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UC researchers score nearly a million dollars in ARC Discovery Project funding, to bring back frog extinct in the ACT – and address global threat to amphibians in the process

Suzanne Lazaroo

19 December 2023: Driven to extinction in the ACT, the green and golden bell frog may be poised for a return – thanks to a project led by University of Canberra researchers. If successful, reintroducing the frog species to the local ecosystem potentially holds a solution to the deadly chytrid fungus, which has devastated amphibian populations around the world.

Senior Research Fellow in Invasion Ecology Dr Simon Clulow and Centenary Professor Richard Duncan at the University’s Faculty of Science and Technology, along with Senior Lecturer Dr Ben Scheele from the Australian National University, are driving the Restoring amphibian populations in chytrid-impacted landscapes project.

The project was awarded over $900,000 in funding in the latest ARC Discovery Project round.

Spanning four years, the project involves collaboration with project partners including the ACT Healthy Waterways Program and Office of Nature Conservation under the ACT Government, Gininderry Conservation Trust, FrogWatch ACT, NSW Department of Planning and Environment, and Symbio Wildlife Park.

“The green and golden bell frog is a very charismatic little animal – its call sounds like a motorbike!” said Dr Clulow. “There was one isolated highlands population left at Captain’s Flat, near Canberra, but no one has seen this particular frog there in about two years.”

The species has been extinct in the ACT since 1979, thanks to the chytrid fungus – one of wildlife ecology’s most outstanding problems, this fungus has caused the largest extinction crisis in amphibians the world over.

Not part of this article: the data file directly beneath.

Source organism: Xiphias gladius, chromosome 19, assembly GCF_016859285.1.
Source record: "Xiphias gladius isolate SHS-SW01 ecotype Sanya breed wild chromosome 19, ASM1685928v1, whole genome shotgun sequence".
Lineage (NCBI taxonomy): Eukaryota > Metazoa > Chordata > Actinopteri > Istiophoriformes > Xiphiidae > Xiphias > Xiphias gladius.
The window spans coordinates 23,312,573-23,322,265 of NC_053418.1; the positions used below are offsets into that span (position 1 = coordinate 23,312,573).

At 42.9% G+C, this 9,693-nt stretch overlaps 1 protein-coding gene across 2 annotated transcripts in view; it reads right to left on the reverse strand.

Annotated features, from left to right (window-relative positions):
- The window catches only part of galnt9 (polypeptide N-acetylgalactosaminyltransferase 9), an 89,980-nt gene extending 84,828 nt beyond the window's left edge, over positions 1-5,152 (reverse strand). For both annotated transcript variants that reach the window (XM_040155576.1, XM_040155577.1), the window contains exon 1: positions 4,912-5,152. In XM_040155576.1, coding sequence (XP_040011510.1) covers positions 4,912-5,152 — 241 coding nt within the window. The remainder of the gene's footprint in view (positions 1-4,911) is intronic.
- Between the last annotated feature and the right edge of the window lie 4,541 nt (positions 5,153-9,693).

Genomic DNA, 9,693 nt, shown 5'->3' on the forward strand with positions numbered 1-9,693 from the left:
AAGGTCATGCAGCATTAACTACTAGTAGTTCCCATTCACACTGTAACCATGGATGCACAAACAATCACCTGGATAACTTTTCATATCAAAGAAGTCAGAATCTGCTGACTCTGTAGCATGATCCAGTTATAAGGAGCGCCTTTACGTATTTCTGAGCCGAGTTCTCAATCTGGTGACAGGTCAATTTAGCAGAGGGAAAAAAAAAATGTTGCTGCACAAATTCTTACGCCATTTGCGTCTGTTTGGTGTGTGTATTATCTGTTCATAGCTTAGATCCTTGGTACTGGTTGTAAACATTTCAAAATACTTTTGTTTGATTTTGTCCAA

The fungus attacks the skin of frogs, in areas containing keratin, the protein that forms the skin’s building blocks. Frogs breathe through their skin, making respiration difficult; the fungus also affects electrolyte transport, which can lead to heart attacks.

“Ben has published a paper showing that over 500 frog species have been affected by the chytrid fungus worldwide – in Australia alone, at least four species have already gone extinct,” Dr Clulow said.

“The chytrid fungus is also behind the decline of corroboree frogs, which have been bred in captivity – but the problem is that the fungus remains in the environment, and attacks any frogs released into the landscape. This is what has caused other attempts to bring the green and golden bell frog back, to fail.”

To overcome this problem, the project – the first landscape-level intervention for chytrid – will take a two-pronged approach.

The green and golden bell frogs will be bred in captivity, and then immunised against chytrid to build resistance before being released in the wild.

At the same time, the researchers will build habitat interventions across 25 wetlands in the ACT. These will include salted satellite ponds that help block infection, and structures designed to create natural hotspots and provide respite from the cold conditions that the fungus needs.

“The one-time vaccination will increase the frogs’ resistance,” said Dr Clulow. “It will not be passed on to the next generation – that’s why the other part of this intervention involves environmental manipulations that create conditions which are good for the frogs, but not good for the fungus.”

The salted satellite ponds and hotspot habitat structures will be set up in four pilot wetlands this summer; the work of breeding the frogs for release will then begin at Symbio Wildlife Park, and possibly the University.

“It will then be about a year and a half of work before we have all 25 wetlands set up and suitable for the reintroduction of the bell frogs,” Professor Duncan said.

Following release of the frogs, there are plans to build engagement with citizen scientists and community members, to look out for and record sightings of the frogs, and to take part in surveys with FrogWatch.

“From this project, we expect to see how relatively straightforward habitat manipulations might allow the frogs to co-exist with the pathogen,” Professor Duncan said.

And understanding the impact of such interventions for the green and golden bell frog will pave the way to save other amphibians around the world, anywhere they are impacted by chytrid.